The devil wasn’t dancing when the Casey Anthony verdict came in
We beg to differ with Nancy Grace. Her memorable comment about the not guilty verdict in the Casey Anthony case was “Somewhere out there, the devil is dancing tonight.” We’re based in Texas so we love colorful turns of phrase. In this case, however, we simply don’t happen to agree.
The Casey Anthony trial received massive (and daily, sometimes hourly) media attention. When the verdict was in, the defense attorneys complained about the negative nature of the attention. And research shows us that when pretrial publicity is negative, the prosecution benefits and the defense loses.
Time.com published commentary saying the verdict may be in, but the media trial is far from over. Social media commentary (fast and immensely negative) would tend to support the idea that the trial of public opinion is far from over as well. Thus far, jurors are staying quiet and not speaking to the media. That may change, but for now, they are maintaining their anonymity and privacy.
Shortly before the verdict came in, I was contacted by CNN.com to comment on the dynamics of jury deliberation. You can see my commentary here. I was pleased at the opportunity. There is so much negative commentary about this case that I welcomed the chance to talk about what I see on a day-to-day basis as jurors grapple with facts, evidence, opinion and beliefs.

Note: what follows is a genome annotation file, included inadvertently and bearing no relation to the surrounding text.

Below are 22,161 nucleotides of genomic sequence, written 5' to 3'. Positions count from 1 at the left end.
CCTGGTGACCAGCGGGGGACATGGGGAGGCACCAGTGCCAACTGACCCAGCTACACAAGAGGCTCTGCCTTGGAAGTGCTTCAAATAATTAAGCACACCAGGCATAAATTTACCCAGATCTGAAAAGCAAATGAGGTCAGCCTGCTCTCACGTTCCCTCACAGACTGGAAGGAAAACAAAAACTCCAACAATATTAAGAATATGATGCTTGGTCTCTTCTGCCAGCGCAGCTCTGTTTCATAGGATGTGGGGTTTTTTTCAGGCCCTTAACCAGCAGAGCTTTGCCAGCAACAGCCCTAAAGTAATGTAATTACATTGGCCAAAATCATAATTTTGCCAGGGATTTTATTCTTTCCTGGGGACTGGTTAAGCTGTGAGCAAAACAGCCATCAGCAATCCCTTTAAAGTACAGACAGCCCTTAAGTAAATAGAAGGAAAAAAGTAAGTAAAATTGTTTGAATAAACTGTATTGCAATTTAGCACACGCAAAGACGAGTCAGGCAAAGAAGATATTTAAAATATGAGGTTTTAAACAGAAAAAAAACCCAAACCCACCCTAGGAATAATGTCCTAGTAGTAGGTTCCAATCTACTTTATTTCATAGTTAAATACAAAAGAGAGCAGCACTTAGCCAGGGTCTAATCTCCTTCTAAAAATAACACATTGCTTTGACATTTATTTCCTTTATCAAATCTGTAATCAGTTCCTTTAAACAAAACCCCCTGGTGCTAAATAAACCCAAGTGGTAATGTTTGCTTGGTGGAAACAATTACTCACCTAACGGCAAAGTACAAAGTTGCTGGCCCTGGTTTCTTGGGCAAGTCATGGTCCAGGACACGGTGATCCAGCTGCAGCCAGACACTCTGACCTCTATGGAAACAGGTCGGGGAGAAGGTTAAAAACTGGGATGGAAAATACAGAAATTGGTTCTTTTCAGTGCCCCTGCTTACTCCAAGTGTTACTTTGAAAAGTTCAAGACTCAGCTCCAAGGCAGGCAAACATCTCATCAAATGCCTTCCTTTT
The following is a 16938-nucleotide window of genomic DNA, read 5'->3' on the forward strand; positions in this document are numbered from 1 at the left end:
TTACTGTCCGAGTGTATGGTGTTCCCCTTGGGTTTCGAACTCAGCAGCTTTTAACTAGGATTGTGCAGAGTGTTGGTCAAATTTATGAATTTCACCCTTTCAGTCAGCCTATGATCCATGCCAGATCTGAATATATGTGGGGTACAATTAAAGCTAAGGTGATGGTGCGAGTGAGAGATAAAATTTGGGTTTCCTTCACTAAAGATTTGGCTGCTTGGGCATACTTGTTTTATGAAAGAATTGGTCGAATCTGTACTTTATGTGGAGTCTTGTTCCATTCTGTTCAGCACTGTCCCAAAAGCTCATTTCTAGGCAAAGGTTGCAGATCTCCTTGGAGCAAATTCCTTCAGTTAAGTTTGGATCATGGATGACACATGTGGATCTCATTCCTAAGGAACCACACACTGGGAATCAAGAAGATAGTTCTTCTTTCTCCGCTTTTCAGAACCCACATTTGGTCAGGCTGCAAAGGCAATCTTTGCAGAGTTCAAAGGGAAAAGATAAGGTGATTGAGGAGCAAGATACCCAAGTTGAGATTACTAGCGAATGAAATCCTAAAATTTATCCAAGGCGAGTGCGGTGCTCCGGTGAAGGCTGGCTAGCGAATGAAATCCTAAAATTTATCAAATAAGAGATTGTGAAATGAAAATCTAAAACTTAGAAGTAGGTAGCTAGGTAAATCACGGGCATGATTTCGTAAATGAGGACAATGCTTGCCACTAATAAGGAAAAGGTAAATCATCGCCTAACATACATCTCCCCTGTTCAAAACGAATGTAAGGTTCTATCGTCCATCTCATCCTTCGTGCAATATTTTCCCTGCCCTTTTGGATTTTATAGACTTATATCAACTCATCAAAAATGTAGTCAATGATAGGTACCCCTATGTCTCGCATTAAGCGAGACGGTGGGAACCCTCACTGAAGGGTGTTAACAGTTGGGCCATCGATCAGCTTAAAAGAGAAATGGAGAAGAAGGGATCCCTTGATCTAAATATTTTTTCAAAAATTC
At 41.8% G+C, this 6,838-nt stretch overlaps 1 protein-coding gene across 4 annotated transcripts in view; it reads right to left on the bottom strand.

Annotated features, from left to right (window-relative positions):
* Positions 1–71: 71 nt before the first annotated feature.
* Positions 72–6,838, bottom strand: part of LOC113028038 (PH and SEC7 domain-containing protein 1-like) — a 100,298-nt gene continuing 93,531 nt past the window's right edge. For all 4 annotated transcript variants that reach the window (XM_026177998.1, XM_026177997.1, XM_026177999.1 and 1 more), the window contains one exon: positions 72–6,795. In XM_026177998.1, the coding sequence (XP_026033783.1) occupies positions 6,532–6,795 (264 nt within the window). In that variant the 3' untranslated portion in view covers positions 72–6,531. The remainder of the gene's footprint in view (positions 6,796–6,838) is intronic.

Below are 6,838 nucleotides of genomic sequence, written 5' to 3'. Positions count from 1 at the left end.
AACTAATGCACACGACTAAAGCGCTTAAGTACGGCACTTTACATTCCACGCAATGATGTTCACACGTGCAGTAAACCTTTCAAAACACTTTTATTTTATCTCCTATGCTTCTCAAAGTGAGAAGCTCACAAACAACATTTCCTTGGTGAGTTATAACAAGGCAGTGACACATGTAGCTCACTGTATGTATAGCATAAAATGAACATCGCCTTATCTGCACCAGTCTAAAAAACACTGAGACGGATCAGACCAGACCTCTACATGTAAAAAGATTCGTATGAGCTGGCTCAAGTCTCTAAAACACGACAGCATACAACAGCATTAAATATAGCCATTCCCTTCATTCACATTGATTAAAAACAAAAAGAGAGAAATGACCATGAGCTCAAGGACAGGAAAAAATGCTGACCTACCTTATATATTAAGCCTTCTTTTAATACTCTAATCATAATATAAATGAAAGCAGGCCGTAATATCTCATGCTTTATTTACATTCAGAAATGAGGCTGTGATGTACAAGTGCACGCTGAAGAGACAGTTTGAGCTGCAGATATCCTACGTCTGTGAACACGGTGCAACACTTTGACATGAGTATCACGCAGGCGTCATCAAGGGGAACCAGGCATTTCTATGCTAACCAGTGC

“The jury in the Casey Anthony trial deliberated for two days before acquitting Anthony of the death of her young daughter. Those who have been focused on the trial are now going to shift to what such a rapid verdict means. At bottom, it means that the jury did the job it was sworn to do, and it didn’t require lengthy deliberation. To the 12 people who matter, the correct verdict was clear.”
As you will see if you follow the link to my CNN comments, I believe we can learn a lot from a quick verdict. We can learn about how values drove the verdict, about group cooperation, about the impact of evidence versus the impact of argument, and about the courage required to vote against public opinion. And perhaps most importantly, we can learn what happens when a group of twelve are sequestered from media pressure and focus (as they are instructed to do) on facts and evidence. And perhaps we can learn something about what we,too, might have seen if we had viewed the evidence more quietly, more thoughtfully.
Unlike us, the Casey Anthony jurors were shielded from the barrage of media coverage. They took their responsibilities very seriously. The Casey Anthony jurors looked beyond the surface impressions and considered the facts. They made their decisions based on consideration of the evidence and not the hyperbole.
And we salute them. They gave much more than time– they affirmed the value of the jury system.
Ruva, CL, & LeVasseur, MA (2011). Behind closed doors: The effect of pretrial publicity on jury deliberations. Psychology, Crime & Law.